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Turkey deploying more soldiers, police, prosecutors to break Kurdish foes

Turkish Prime Minister Recep Tayyip Erdogan attends a meeting at the Turkish parliament in Ankara on June 25, 2013.

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By SELCAN HACAOGLU | Bloomberg News | Published: September 14, 2015

ANKARA, Turkey — President Recep Tayyip Erdogan is deploying more soldiers, police and prosecutors in an attempt to put down an escalating separatist Kurdish rebellion with an iron fist.

Anti-terrorism forces are battling autonomy-seeking Kurdish PKK militants in urban areas, while warplanes carry out strikes on bases in neighboring northern Iraq. The authorities say they're responding to daily PKK attacks that have killed more than 100 police officers and soldiers since early July. A car bomb and rocket attack left three more policemen dead on Sunday.

The rekindled conflict in the southeast comes as Turkey readies for another election on Nov. 1, after a vote in June saw support for a pro-Kurdish party surge, leading to a hung parliament and failure to form a coalition government. The breakdown in security feeds into Erdogan's narrative that he and his supporters are the only way of avoiding chaos in the nation of 78 million people.

"Erdogan is using the ultra-nationalist card to try and consolidate his power in upcoming elections," said Naci Sapan, who analyzes Kurdish politics at the Tigris Communal Research Center in the southeastern city of Diyarbakir. "It is a gamble that could backfire if he fails to control the raging war."

Security forces are relying on curfews in town and cities to restore order in the southeast, while prosecutors press charges against Kurdish politicians. They include Selahattin Demirtas, the co-chairman of pro-Kurdish HDP, whose electoral success jeopardized Erdogan's plans to rewrite the constitution and change Turkey's form of government into one dominated by a strong president.

The HDP won 13 percent of the vote in June, deny the governing AK Party, co-founded by Erdogan, a majority in parliament for the first time since 2002.

AKP's success had been based on a strong economy, stable government and relative peace and security, Tim Ash, head of EMEA credit strategy at Nomura in London said by e-mail. "These factors all seem to be weakening at present," Ash said.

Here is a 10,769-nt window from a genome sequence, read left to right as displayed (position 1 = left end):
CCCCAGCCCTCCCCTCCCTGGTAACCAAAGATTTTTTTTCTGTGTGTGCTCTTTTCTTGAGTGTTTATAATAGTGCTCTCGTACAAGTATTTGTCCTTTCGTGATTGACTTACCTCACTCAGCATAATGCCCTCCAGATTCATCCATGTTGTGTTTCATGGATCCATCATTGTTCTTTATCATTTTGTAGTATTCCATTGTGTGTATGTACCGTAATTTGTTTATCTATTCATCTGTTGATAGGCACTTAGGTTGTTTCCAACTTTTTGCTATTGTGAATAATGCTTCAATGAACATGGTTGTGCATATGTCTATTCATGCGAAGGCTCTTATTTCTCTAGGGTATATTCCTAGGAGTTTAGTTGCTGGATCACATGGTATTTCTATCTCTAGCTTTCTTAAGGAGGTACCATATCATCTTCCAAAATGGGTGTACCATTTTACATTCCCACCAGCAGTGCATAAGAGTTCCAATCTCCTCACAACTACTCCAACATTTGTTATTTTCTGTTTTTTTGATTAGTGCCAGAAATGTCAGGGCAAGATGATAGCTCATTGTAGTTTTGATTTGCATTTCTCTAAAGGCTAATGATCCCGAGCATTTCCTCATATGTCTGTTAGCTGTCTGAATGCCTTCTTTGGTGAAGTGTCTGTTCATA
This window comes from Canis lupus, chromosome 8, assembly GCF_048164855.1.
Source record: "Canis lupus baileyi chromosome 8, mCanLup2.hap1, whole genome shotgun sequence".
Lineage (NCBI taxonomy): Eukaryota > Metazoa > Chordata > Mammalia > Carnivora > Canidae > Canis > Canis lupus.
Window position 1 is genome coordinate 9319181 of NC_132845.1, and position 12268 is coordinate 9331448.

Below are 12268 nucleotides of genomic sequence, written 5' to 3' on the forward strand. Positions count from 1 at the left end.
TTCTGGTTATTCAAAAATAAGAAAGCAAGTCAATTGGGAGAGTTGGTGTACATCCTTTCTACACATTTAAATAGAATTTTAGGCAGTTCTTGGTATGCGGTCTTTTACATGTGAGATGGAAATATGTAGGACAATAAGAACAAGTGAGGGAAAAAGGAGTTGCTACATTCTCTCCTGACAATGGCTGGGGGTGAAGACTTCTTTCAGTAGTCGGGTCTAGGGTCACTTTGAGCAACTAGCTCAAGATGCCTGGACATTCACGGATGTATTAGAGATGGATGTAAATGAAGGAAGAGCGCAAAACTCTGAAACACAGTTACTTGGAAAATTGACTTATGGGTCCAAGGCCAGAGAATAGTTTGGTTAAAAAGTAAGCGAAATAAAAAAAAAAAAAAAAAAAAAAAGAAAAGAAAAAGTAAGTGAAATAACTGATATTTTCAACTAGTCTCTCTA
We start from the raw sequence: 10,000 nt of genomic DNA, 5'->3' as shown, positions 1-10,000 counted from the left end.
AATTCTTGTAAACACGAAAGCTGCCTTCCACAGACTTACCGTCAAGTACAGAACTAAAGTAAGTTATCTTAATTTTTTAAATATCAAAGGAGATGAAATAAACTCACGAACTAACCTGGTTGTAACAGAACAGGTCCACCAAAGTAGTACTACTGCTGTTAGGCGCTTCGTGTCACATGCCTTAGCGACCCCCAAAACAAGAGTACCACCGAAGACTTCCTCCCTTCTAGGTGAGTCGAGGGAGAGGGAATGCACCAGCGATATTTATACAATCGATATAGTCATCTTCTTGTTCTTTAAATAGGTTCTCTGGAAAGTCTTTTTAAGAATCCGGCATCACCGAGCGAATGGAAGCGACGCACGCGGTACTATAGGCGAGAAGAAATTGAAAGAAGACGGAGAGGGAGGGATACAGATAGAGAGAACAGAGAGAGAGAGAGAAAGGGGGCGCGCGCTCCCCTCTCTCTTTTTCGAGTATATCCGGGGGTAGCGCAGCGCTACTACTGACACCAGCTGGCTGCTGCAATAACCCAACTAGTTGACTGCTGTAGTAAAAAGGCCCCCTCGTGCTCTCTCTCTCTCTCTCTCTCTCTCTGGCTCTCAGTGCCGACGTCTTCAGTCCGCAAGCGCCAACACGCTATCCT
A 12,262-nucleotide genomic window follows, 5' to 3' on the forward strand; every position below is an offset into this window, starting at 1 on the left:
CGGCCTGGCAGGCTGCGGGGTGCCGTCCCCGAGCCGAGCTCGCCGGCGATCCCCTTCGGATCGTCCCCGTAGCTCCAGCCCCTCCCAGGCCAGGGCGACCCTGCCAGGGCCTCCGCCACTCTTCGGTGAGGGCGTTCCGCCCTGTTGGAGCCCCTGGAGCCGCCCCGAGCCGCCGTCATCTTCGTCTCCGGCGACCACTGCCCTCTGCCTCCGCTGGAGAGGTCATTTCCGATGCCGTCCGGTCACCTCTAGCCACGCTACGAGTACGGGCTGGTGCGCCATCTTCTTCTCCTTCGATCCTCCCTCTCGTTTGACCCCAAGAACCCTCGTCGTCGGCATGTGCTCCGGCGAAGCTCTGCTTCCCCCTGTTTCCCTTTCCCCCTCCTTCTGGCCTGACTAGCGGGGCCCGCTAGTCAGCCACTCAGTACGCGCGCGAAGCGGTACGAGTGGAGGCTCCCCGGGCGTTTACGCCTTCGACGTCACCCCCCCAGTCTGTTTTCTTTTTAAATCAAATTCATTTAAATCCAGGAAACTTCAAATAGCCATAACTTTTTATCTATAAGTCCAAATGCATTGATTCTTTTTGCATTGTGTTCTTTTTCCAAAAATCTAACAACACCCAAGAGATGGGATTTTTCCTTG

Over the past week, anti-PKK protesters set on fire the HDP's headquarters in Ankara in one of 69 attacks on the party across the nation. They also stoned the Istanbul-based Hurriyet newspaper. The United States and the European Union condemned the attacks.

Finance Minister Mehmet Simsek said in an interview with Kanal 7 television on Sunday that the violence and political upheaval are threatening Turkey's finances.

The conflict has claimed the lives of more than 1,450 people, including about 120 soldiers and policemen, since July 7, according to state-run Anadolu Agency. The death toll could not be independently verified.

The PKK, labeled as a terrorist organization by the U.S. and the EU, had begun withdrawing some of its forces in 2013 after a breakthrough in peace talks.

Erdogan, who repeatedly criticized the PKK of not fully disengaging its fighters, has said that the state cannot reach an agreement with anyone linked to a terrorist organization. The HDP's Demirtas, who is being probed on charges of separatism and accusing Erdogan and the government of trying to spark a "civil war," has repeatedly called both on the government and the PKK to silence their guns.

"Even if the peace table has been knocked down, it is in our hands to right it," Demirtas said on Sunday in Diyarbakir, where authorities declared a curfew in parts of the city, the largest in the southeast. "Let's sit down at the peace table again and talk if necessary for one year, but not allow the death of yet another person."

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